In the language of poetry, where every word is weighed, nothing is usual or normal. Not a single stone and not a single cloud above it. Not a single day and not a single night after it. And above all, not a single existence, not anyone’s existence in this world.
I rode horseback three miles each way to get to high school, and in bad weather it was a problem sometimes to make my eight o’clock class on time. Like others, I often missed school to help on the farm, especially in the fall, until after harvest, and in the spring, during planting season.
When you are new at sheep-raising and your ewe has a lamb, your impulse is to stay there and help it nurse and see to it and all. After a while, you know that the best thing you can do is walk out of the barn.
When I started working, I didn’t have a clue what I was doing, in that I was just wandering around, hoping that I could succeed. Then after I got a little under my belt, it took me about 25 years to feel like I knew what I was doing.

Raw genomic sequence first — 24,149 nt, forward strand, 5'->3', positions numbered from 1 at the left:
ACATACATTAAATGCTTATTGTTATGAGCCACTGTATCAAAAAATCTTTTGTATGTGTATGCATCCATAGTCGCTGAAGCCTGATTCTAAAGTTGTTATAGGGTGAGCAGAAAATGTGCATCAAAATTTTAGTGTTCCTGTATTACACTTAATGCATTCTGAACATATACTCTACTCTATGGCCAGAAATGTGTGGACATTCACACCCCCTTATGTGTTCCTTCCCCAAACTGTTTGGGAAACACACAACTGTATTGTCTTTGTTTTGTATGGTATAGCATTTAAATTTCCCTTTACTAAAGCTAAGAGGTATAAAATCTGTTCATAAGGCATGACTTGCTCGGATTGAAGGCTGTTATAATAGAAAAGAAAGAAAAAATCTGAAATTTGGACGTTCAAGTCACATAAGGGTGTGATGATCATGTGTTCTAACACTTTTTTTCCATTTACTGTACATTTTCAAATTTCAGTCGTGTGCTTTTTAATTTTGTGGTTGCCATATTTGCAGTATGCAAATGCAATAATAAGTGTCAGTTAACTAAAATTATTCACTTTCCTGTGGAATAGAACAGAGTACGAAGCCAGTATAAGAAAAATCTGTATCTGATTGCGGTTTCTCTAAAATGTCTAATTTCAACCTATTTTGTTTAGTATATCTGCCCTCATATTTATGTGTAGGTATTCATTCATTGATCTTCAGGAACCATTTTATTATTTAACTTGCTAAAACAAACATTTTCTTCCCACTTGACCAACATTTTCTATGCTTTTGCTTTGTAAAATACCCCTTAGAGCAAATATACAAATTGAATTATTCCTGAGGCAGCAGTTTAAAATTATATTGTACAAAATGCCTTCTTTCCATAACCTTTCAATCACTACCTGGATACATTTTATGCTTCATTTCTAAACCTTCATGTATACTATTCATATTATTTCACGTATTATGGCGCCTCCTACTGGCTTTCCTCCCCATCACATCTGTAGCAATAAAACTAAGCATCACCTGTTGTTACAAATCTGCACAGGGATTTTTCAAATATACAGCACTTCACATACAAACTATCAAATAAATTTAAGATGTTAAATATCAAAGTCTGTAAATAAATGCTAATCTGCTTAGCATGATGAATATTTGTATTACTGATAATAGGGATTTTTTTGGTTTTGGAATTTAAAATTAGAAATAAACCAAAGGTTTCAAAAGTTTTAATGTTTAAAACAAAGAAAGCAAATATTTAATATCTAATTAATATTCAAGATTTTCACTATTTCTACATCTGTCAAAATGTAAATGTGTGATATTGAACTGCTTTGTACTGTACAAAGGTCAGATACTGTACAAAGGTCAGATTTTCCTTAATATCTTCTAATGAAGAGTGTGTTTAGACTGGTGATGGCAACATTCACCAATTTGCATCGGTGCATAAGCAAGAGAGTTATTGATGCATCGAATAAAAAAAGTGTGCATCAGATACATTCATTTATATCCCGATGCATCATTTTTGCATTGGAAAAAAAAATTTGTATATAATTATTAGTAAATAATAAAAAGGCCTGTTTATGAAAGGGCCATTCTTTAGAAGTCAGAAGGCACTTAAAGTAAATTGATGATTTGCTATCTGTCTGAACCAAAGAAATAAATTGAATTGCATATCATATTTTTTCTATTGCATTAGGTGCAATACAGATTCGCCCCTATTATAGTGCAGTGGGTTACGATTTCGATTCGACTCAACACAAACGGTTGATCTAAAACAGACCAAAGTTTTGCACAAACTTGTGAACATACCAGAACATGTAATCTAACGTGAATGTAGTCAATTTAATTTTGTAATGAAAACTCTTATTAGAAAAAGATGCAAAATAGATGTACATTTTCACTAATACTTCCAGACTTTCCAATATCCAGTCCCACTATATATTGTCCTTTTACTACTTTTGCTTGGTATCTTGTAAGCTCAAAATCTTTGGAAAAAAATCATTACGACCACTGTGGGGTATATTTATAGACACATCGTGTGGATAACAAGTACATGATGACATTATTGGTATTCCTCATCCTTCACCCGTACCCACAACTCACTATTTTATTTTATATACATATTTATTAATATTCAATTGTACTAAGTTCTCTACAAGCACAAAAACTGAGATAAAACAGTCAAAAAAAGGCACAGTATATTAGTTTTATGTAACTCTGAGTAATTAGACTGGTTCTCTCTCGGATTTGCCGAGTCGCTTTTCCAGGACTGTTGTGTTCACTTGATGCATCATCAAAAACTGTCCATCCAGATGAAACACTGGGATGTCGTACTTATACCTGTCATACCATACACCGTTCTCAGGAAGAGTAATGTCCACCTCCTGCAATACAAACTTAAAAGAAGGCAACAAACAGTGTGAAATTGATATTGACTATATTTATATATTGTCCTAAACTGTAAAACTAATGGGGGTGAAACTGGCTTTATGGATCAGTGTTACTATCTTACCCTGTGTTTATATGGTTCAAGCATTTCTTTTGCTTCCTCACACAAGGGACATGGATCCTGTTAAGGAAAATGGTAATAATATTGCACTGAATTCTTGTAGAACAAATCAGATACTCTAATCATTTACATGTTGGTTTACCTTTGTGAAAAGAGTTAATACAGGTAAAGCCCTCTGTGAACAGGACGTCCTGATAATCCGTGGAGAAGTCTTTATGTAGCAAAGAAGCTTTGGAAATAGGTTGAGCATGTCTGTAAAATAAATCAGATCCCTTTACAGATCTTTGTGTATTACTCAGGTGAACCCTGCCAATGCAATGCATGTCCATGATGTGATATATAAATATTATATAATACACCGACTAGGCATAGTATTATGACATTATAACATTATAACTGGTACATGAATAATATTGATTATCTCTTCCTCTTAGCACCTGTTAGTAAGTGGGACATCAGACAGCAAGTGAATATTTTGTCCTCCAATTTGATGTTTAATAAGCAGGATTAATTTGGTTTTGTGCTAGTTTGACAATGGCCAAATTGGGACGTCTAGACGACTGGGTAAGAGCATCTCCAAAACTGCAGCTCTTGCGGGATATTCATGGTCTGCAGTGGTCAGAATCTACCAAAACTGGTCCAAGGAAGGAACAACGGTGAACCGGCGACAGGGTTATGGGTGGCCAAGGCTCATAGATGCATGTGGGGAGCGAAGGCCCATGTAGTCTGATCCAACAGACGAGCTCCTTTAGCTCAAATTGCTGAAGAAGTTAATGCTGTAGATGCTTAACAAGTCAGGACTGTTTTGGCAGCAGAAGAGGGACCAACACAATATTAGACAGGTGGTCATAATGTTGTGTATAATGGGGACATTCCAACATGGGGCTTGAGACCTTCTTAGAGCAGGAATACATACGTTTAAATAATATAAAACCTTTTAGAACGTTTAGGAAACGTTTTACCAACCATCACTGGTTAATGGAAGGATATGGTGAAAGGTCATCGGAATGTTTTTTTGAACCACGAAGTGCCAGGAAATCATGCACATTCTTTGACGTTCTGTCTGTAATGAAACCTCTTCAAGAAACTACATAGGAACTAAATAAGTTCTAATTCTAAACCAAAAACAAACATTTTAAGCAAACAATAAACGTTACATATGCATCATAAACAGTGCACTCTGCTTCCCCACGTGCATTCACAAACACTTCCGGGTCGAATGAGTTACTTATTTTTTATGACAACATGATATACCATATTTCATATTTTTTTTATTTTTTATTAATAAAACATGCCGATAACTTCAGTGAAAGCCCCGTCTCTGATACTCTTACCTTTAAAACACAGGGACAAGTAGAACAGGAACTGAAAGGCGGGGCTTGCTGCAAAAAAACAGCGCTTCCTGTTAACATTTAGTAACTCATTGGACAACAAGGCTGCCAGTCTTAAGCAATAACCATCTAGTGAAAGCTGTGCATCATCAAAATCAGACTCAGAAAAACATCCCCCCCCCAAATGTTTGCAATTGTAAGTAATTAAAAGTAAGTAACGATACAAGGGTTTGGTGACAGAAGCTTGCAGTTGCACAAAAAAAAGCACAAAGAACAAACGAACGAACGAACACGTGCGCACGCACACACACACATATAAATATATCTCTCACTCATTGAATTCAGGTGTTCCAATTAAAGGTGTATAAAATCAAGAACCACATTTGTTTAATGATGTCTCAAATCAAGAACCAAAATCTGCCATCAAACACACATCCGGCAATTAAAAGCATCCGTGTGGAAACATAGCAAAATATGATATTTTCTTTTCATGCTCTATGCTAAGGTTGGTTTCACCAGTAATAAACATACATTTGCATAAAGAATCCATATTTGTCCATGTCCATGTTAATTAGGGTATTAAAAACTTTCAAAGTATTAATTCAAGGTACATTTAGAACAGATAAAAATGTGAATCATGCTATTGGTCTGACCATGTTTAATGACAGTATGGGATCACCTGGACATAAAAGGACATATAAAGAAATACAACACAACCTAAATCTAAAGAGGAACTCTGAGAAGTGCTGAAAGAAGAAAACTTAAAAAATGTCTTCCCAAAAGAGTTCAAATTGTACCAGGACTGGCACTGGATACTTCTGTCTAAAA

I don’t think I’ve ever felt that same kind of peace, the kind of serenity that I felt after acknowledging that maybe I was going to die of this TB.
After feminism, I suddenly realised: not everyone has to live the same way. Imagine that!
When I arrived in Laos and found young Americans living there, out of free choice, I was surprised. After only a week, I began to have a sense of the appeal of the country and its people – along with despair about its future.
Of all the wastes of human ignorance perhaps the most extravagant and costly to human growth has been the waste of the distinctive powers of womanhood after the child-bearing age.
It is after all the greatest art to limit and isolate oneself.
It was only after five years in the army, when I was having to do a very boring job in a very boring place, that I thought: ‘Why not try writing a novel?’ partly out of youthful arrogance and partly because there had been a long line of writers in my mother’s family.